Habib Fida Ali was born in Karachi in 1935. He studied at Aitchison College, Lahore, and trained as an architect at the Architectural Association School of Architecture, London. He returned to Pakistan in 1964 and started his own practice a year later. He was a member of the Master Jury for the Aga Khan Award for Architecture in 1983. His book, The Architecture of Habib Fida Ali: Buildings and Projects 1965–2009, was published in 2010 with an introductory essay by Hasan-Uddin Khan.

Mukhtar Husain. Your residences look different from your office buildings.

Habib Fida Ali. I allow my clients more leeway in their houses. And they interact differently too. The whole family is involved in the process, unlike a business tycoon or a company board for whom I may be designing an office building.

Husain. Your buildings in Karachi are mostly finished in grey concrete, referred to as ‘fair-faced’ in architectural parlance. But the Lahore University of Management Sciences (LUMS) campus that you designed is in brick.

Fida Ali. Brick is the natural material in Lahore. I have really enjoyed working in brick, and working for LUMS, now for about 30 years. I have designed every building on the LUMS campus. I have tried, however, not to be repetitive. Often the donors for a particular building have a say too, and I respect their wishes. On the whole, it has been a very rewarding experience.

Husain. Would you elaborate on the evolution of your style?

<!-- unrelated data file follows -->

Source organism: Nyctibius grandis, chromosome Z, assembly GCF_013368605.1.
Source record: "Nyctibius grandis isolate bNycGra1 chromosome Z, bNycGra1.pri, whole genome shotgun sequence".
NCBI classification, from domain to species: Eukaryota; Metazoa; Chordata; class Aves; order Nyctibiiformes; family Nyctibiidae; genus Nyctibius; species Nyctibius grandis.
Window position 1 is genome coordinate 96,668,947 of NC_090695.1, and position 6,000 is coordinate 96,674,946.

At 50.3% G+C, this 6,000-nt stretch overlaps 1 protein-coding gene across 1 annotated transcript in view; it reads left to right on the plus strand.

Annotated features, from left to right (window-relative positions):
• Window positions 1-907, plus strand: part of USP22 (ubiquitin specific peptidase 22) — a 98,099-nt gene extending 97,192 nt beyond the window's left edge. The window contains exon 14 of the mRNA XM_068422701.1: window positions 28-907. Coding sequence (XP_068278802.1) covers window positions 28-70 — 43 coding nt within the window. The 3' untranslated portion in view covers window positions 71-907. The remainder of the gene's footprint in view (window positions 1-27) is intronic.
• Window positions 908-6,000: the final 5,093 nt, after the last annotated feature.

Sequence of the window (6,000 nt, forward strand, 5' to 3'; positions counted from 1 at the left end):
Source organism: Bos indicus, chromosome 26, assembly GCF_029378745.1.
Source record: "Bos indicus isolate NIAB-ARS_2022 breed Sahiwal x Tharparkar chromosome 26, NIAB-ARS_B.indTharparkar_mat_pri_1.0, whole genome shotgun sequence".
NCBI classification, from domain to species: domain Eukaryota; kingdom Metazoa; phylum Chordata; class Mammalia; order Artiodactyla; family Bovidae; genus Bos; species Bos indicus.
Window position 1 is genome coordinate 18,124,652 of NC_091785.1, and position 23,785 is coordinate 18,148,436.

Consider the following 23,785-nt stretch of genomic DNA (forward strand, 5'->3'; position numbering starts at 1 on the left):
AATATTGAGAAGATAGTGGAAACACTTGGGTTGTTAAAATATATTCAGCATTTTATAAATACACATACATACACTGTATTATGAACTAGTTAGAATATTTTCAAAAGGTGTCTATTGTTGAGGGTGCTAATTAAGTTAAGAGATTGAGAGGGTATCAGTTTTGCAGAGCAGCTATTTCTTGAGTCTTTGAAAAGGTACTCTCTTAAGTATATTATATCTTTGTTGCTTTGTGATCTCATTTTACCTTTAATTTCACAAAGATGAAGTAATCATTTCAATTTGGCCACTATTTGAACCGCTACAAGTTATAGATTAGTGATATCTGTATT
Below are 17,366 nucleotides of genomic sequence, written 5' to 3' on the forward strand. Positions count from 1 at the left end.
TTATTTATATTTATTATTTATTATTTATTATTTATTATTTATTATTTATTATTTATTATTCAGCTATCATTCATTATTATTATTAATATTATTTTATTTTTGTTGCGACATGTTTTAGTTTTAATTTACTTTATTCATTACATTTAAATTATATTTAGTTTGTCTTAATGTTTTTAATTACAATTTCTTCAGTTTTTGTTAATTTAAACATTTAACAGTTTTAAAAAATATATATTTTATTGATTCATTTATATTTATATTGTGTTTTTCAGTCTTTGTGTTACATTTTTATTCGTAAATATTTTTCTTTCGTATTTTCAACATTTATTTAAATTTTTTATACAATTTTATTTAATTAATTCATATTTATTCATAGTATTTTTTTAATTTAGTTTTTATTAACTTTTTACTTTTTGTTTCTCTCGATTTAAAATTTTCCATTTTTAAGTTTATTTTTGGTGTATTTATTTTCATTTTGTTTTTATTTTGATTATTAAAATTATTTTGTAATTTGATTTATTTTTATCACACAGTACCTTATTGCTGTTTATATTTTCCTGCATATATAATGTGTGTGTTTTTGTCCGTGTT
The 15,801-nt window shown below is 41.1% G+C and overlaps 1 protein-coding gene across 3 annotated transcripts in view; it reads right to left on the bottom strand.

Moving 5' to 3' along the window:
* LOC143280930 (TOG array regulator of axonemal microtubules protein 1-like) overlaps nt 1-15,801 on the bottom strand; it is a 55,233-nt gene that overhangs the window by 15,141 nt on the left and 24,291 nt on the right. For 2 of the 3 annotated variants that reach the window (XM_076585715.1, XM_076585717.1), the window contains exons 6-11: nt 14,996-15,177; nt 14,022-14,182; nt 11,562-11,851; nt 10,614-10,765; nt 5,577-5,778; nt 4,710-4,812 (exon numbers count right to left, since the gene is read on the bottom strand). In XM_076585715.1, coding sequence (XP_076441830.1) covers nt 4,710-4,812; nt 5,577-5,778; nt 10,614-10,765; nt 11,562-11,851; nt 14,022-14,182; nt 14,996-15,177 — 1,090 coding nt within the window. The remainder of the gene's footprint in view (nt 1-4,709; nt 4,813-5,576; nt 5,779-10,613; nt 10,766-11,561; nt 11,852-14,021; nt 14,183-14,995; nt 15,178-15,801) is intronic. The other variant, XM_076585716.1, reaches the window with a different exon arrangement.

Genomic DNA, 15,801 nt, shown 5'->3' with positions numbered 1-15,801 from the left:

Fida Ali. When I returned to Pakistan after completing my architectural studies at the Architectural Association School in London, concrete and brick were the rage for buildings. There was Le Corbusier, who had designed Chandigarh in India. And Louis Kahn who had done remarkable work, including the National Assembly complex in Dhaka. Nayyar Ali Dada, our very own master in Lahore, had designed an auditorium in the National College of Arts (NCA) campus there. I worked with architect William Perry for a year. His work also was in concrete and brick.

So when I was developing my concept for the Shell Building [in Karachi], I decided to do it entirely in concrete. We found a good contractor who followed my instructions and did his best. We retained the concrete in its original form, allowing even the honeycomb to remain. There are no plastered patches. And it has been maintained as it was built over all these years.

Since brick is scarce in Karachi, I stuck with concrete. One building has followed another. I try to achieve a simple geometry with straight lines, rectilinear plans, flat roofs, deep-set windows, bold projections and slender colonnades. So, you could say that has become my style. No matter how I start, I end up with that vocabulary.

Husain. You were also involved with the Mohatta Palace restoration project. Isn’t restoration a completely different ball game?

Fida Ali. Yes, it is. But then, a project is usually much more than just its design. It is the way you relate with the client; how meticulously you prepare the drawings and documents; how closely you follow through during construction.